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What You Need To Know about the New 2014 Giving USA Report

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Infographic courtesy of The Benefactor Group
Download the full infographic here:

Hurray! Charitable giving in the US is almost back up to pre-recession levels!

Mid-June is always an important time every year when the Giving USA Report comes out. Giving USA is researched and written by the widely respected Indiana University Lilly Family School of Philanthropy.

The report gives us a good sense of how well charitable giving is doing in the US and which sectors are faring well – or poorly.

Boy, has it been a long slow slog out of the Great Recession and the exodus of so many of our donors – and their dollars.

We are not quite all the way back, but the data folks are predicting that we will surpass our former pre-recession giving peak in a year or two if current trends continue. Yay!

By the way, some of your board members may have seen the NBC News report headline on Giving USA:  “Charitable Giving Hits a Record High.”

I’d like to respectfully disagree with that headline. The Giving USA Report says we have NOT yet reached our pre-recession high which was 349.5 billion. Total gifts last year, gifts tracked by this report were $335 billion – below the pre-recession peak. (So we are almost there!)

Infographic courtesy of The Benefactor Group Download the full infographic here:

Infographic courtesy of The Benefactor Group
Download the full infographic here:

The key facts that you need to know about the new Giving USA Report:

You may know that I really like question and answer formats – try this format and have your board do a guessing game – and give a prize to the person who gets closest to each answer!

How much did foundations, corporations and individuals give last year in the US?

$335 Billion = total giving in the US from foundations, corporations and individuals.

How much did charitable giving increase between 2012 and 2013?

4.4% – Overall giving from all sources increased by this amount.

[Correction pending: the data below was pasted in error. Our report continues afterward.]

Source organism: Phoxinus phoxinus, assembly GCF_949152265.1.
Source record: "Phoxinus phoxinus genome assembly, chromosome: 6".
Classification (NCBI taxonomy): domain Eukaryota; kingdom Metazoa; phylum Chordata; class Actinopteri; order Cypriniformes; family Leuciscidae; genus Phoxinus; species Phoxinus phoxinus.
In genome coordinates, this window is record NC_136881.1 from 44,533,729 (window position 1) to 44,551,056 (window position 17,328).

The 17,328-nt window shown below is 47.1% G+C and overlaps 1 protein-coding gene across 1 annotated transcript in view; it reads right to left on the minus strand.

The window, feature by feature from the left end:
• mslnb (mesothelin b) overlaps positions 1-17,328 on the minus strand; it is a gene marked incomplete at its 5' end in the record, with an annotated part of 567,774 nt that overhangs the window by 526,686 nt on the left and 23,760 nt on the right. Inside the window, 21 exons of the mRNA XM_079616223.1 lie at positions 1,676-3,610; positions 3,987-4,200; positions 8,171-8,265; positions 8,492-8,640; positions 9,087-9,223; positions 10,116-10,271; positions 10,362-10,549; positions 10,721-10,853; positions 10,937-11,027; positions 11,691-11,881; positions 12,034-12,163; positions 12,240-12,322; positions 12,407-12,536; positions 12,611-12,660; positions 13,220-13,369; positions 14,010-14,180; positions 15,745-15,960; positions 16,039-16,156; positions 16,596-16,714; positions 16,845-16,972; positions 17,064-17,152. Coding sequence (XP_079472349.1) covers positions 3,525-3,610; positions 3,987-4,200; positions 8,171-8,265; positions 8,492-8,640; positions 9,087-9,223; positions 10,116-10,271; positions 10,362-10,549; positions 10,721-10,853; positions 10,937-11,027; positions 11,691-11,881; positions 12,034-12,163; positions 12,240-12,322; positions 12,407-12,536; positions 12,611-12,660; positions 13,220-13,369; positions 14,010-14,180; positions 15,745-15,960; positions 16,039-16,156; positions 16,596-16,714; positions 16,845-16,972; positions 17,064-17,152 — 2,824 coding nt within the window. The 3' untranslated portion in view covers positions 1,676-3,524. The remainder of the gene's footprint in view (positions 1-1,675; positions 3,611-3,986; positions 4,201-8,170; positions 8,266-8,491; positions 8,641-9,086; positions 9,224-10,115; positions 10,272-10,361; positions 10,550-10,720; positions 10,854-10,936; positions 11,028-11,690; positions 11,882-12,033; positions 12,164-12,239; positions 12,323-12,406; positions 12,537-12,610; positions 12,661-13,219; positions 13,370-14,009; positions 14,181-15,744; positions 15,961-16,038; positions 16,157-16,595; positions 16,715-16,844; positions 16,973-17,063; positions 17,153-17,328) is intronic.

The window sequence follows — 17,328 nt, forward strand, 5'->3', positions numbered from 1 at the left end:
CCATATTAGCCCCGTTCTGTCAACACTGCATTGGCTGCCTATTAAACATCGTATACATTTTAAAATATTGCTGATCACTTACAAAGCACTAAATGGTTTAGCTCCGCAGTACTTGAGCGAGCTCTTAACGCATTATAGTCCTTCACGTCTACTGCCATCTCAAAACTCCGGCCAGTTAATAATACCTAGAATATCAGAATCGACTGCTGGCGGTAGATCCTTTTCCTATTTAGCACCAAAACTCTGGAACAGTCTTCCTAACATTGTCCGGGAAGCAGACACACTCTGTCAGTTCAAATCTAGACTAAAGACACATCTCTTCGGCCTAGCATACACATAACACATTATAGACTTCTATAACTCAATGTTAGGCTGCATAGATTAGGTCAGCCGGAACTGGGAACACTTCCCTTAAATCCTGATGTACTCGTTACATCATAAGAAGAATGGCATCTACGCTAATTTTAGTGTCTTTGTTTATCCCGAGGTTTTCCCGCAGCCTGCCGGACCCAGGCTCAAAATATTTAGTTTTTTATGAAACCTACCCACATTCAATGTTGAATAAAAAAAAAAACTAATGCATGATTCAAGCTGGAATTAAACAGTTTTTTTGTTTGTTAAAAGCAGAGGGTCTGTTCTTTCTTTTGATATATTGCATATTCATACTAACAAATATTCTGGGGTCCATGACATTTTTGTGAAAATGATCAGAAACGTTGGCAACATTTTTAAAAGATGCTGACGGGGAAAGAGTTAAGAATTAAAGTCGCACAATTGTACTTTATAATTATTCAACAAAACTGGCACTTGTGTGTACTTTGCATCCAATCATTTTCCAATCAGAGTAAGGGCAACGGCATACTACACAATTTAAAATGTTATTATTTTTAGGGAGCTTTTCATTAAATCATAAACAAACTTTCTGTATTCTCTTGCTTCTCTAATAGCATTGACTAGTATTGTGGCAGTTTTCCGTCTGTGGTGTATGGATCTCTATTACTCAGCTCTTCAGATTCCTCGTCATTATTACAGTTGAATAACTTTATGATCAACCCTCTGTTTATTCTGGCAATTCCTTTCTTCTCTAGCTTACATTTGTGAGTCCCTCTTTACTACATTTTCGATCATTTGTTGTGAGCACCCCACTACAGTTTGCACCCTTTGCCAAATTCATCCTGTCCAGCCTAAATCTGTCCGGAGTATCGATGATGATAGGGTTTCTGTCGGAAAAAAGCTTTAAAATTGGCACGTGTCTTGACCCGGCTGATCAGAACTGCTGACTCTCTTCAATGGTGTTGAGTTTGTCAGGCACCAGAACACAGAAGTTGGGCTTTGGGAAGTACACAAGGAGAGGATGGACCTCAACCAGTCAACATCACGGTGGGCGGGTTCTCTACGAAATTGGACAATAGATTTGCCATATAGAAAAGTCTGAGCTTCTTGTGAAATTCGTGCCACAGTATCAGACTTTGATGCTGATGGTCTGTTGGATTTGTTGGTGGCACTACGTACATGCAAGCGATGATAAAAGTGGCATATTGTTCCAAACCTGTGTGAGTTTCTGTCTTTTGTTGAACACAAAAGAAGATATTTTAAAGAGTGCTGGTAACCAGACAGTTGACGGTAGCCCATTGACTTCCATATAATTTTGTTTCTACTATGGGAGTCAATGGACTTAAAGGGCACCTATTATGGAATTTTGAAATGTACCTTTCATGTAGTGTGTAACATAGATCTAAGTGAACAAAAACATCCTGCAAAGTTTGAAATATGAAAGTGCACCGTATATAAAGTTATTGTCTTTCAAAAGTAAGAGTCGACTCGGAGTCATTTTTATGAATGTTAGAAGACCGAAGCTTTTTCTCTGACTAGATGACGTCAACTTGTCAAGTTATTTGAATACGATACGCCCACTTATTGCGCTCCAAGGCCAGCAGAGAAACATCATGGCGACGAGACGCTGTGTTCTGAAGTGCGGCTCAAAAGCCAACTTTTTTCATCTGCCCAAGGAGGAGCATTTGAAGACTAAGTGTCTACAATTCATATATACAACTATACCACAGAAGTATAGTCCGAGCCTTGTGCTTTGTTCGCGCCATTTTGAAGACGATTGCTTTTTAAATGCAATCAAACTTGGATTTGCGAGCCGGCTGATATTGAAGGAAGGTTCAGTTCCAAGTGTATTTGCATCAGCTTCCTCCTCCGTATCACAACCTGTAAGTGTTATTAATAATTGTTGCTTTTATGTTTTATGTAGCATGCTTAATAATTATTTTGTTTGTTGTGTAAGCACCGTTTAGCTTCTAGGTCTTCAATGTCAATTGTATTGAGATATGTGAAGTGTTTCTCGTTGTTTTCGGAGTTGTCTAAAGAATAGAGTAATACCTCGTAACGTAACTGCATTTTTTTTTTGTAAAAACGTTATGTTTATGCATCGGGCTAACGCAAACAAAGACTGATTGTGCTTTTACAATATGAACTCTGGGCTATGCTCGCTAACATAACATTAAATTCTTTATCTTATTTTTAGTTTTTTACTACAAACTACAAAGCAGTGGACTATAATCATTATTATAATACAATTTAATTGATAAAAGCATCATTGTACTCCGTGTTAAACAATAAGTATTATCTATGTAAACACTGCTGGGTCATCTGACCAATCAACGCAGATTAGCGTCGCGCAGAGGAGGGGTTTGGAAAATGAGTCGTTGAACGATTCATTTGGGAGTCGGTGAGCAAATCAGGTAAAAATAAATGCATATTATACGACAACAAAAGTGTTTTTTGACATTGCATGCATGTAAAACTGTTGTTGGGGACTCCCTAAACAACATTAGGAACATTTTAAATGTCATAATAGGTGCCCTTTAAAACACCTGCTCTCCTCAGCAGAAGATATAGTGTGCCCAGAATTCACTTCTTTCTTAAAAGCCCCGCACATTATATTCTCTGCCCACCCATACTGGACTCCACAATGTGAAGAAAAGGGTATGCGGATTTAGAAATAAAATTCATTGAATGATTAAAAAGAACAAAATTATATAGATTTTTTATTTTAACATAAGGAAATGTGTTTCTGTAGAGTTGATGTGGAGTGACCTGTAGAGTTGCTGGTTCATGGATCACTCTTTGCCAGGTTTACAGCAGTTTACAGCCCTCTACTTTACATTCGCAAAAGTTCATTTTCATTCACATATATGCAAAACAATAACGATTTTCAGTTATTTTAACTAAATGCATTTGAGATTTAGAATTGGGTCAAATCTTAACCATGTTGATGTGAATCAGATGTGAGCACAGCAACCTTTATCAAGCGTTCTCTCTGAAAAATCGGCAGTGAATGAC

How much did individuals give through gifts and bequests?

80% of all overall contributions came from individual gifts and bequests.
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in 2013, what % of gifts came from individual donors? Corporate donors? Foundation donors?

Individual gifts were 72% of the total.

Corporate gifts were 5%.

Foundation gifts were 15%.

Bequests were 8%.

How about corporate gifts? Were they up or down?

Corporate gifts were down 1.9%. But last year they were up over 19%.

Just remember that after the recession, many corporations shifted their giving to in-kind. According to a podcast I listened to yesterday, around 60% of corporate gifts these days are in-kind.

Source Giving USA and great NPEngage article

Source Giving USA and great NPEngage article

What’s the trend with foundation gifts?

Overall giving TO foundations was down significantly this year by 15.5%.

But gifts FROM foundations were up by 5.7%. (yes this is confusing!)

But remember foundation gifts still make up only 15% of all charitable giving.

Which sub sectors of the nonprofit arena fared well last year?

Health care and education were the big winners last year – seeing solid increases over 2012. Why? These nonprofits make heavy investments in their fundraising programs, and therefore they raise tons more money.

Giving to the arts, health care, the environment and education continues to rise consistently over the past few years. As a former ballet dancer, I’m happy to see that giving to the arts, culture and humanities grew by 7.8%.

Which sub sectors received less support in the past year?

Gifts to religious causes were flat. Also international giving decreased by 6.7%.


Be optimistic and ride the tide!

Where did all the money go last year? Source GivingUSA and AFP

Where did all the money go last year? Source GivingUSA and AFP

Giving is going nowhere but up. Are your fundraising strategies up to speed? Remember fundraising is well researched and professionalized these days.

Some strategies are not working as well as in the past. Be sure you are smart, efficient and that you know how to talk to your donor correctly.

How important is the role of individuals?